NY Times: In July, Wesley Golby, a hedge fund manager, signed a contract to purchase the apartment for $2.08 million, and he put down a deposit of $208,750.
For Mr. Golby, the appeal was not just the apartment’s sweeping views of the Manhattan skyline and its storied history, but also the highly unusual layout that resulted from a renovation performed in the early 1960s, according to Mr. Golby’s lawyer, William Fried.
Mailer, seeking to conquer a lifelong fear of heights, essentially had the roof lifted up to create a tri-level crow’s nest of sorts. A series of ladders lead up several flights, with landings and small rooms resembling tiny ship galleys on each level.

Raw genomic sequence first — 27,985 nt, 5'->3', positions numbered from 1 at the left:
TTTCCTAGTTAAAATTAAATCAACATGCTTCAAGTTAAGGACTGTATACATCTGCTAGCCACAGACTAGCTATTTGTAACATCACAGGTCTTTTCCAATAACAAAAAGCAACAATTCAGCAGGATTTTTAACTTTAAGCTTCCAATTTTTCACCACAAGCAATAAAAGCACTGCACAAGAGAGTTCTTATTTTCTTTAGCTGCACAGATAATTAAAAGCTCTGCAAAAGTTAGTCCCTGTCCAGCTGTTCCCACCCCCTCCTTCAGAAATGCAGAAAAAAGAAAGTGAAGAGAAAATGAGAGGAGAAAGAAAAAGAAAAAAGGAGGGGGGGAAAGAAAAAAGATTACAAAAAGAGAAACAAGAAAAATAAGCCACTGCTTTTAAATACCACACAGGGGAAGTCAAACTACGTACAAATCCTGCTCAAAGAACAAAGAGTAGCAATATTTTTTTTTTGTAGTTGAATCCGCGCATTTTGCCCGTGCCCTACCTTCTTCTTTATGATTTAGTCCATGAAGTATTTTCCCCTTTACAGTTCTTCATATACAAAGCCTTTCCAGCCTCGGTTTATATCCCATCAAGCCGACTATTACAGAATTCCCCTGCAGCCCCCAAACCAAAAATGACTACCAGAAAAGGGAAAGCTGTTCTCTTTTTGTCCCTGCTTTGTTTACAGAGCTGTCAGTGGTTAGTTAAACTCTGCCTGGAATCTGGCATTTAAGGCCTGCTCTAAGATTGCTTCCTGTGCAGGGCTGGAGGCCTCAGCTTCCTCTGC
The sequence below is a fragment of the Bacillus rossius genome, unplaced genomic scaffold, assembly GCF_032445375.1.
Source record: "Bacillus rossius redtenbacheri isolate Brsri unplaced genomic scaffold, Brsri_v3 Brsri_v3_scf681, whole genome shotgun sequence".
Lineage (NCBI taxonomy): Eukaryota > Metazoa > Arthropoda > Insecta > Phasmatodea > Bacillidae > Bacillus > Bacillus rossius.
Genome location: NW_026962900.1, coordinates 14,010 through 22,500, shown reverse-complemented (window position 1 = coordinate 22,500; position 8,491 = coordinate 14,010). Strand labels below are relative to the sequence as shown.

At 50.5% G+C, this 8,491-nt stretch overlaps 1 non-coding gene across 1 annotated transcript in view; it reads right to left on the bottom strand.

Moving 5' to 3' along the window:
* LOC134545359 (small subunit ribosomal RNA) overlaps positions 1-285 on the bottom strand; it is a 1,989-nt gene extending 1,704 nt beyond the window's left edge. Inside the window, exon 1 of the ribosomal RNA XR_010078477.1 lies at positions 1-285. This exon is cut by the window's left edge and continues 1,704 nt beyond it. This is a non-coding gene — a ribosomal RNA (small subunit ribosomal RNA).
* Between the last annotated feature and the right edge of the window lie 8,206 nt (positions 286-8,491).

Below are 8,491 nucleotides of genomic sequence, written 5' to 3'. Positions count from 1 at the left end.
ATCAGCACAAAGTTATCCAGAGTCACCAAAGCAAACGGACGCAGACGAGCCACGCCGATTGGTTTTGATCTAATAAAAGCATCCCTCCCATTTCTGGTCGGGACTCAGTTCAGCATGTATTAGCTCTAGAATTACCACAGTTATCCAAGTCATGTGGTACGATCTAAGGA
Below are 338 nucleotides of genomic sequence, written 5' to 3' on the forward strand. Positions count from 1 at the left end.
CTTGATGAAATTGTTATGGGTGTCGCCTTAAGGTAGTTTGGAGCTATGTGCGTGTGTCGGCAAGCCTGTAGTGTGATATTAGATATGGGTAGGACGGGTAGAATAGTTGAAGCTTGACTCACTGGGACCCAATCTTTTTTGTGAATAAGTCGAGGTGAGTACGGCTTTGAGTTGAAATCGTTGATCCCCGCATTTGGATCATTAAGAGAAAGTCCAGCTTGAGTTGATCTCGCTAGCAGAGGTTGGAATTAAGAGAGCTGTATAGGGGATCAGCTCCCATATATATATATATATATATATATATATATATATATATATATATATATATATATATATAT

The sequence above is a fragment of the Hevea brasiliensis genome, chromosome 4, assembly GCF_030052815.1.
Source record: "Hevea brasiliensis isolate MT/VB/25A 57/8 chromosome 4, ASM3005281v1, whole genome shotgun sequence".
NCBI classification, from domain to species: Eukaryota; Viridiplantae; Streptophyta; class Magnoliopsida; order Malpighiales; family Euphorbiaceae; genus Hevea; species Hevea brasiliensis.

But after Mr. Golby signed the contract, he contends, the Mailer estate failed to provide evidence to back up assurances that the work had been done legally and in accordance with zoning laws and building codes.
He wants to be released from his contract and get his deposit back, according to a civil complaint to be filed in State Supreme Court in Brooklyn on Wednesday.
“This is not about money,” Mr. Fried said. “Wes loved the apartment. His problem is he loved that apartment as it is and he does not want to go in and find out he can’t have the apartment he wants.”
NYT: Fight Breaks Out Over Mailer’s Columbia Heights Apartment
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